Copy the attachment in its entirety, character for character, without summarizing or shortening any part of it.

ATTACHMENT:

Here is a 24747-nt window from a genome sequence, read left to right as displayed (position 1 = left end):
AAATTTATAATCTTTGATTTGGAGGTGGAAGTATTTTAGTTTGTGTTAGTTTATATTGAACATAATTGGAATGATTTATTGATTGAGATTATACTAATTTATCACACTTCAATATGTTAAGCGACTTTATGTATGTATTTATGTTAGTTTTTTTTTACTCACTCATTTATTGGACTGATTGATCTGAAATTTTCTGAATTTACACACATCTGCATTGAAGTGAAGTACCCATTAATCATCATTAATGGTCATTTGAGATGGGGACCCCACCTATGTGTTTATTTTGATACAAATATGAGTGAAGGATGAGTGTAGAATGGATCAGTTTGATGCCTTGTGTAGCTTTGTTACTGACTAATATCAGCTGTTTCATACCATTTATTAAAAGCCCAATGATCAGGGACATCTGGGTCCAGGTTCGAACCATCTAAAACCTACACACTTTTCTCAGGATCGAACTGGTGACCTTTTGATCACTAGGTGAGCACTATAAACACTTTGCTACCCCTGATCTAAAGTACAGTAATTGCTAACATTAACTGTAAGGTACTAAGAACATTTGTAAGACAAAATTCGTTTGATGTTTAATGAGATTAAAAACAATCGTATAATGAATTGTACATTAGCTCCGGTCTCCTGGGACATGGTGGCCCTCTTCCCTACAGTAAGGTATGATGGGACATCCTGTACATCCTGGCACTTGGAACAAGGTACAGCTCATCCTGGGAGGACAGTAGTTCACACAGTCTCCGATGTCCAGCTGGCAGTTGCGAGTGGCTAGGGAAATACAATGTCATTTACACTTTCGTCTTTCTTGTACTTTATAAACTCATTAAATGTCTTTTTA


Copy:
Here is a 24747-nt window from a genome sequence, read left to right as displayed (position 1 = left end):
AAATTTATAATCTTTGATTTGGAGGTGGAAGTATTTTAGTTTGTGTTAGTTTATATTGAACATAATTGGAATGATTTATTGATTGAGATTATACTAATTTATCACACTTCAATATGTTAAGCGACTTTATGTATGTATTTATGTTAGTTTTTTTTTACTCACTCATTTATTGGACTGATTGATCTGAAATTTTCTGAATTTACACACATCTGCATTGAAGTGAAGTACCCATTAATCATCATTAATGGTCATTTGAGATGGGGACCCCACCTATGTGTTTATTTTGATACAAATATGAGTGAAGGATGAGTGTAGAATGGATCAGTTTGATGCCTTGTGTAGCTTTGTTACTGACTAATATCAGCTGTTTCATACCATTTATTAAAAGCCCAATGATCAGGGACATCTGGGTCCAGGTTCGAACCATCTAAAACCTACACACTTTTCTCAGGATCGAACTGGTGACCTTTTGATCACTAGGTGAGCACTATAAACACTTTGCTACCCCTGATCTAAAGTACAGTAATTGCTAACATTAACTGTAAGGTACTAAGAACATTTGTAAGACAAAATTCGTTTGATGTTTAATGAGATTAAAAACAATCGTATAATGAATTGTACATTAGCTCCGGTCTCCTGGGACATGGTGGCCCTCTTCCCTACAGTAAGGTATGATGGGACATCCTGTACATCCTGGCACTTGGAACAAGGTACAGCTCATCCTGGGAGGACAGTAGTTCACACAGTCTCCGATGTCCAGCTGGCAGTTGCGAGTGGCTAGGGAAATACAATGTCATTTACACTTTCGTCTTTCTTGTACTTTATAAACTCATTAAATGTCTTTTTA